Gilead Sciences will soon provide free hepatitis C virus (HCV) treatment to anyone who needs it in the country of Georgia, as part of a case study that hopes to prove its highly effective drugs can completely eradicate the liver disease, Reuters reports.

The U.S. pharmaceutical company will be providing Georgia with Sovaldi (sofosbuvir) and, when approved in the small European nation, Harvoni (ledipasvir). The program aims to cover 5,000 Georgians living with hep C in 2015, with a second phase treating up to 20,000 people a year.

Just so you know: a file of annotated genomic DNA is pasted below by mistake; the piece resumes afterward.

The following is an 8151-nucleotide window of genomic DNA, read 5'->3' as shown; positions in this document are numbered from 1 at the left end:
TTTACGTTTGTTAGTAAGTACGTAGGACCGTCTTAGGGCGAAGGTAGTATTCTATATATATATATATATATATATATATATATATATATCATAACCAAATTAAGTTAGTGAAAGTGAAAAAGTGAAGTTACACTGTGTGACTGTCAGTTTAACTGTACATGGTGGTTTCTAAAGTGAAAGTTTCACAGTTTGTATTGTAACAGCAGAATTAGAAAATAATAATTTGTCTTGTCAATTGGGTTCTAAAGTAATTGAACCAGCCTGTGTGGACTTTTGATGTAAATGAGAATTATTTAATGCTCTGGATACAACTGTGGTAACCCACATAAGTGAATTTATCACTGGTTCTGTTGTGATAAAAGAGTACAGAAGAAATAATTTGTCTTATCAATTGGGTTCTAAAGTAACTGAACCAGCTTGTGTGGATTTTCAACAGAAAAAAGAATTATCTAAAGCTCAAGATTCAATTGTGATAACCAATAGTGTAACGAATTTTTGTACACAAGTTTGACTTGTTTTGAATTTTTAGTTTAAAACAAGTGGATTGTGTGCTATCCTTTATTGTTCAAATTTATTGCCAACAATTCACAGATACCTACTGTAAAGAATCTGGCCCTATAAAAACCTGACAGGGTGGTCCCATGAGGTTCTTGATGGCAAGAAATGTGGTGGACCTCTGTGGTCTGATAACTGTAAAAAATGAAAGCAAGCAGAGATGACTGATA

Gilead chose Georgia as a test site partly because the nation has the world’s third-largest number of HCV-positive people, behind Egypt and Mongolia. The country’s small population and pre-existing medical infrastructure also made it ideal for the experiment. An estimated 7 percent of the nearly 5 million adults in Georgia have a chronic HCV infection.

The goal of the study is to prove to governments and health agencies worldwide how much investment into new drugs can change the landscape of hep C. As of now, Gilead will not be giving out free HCV treatment in any other countries.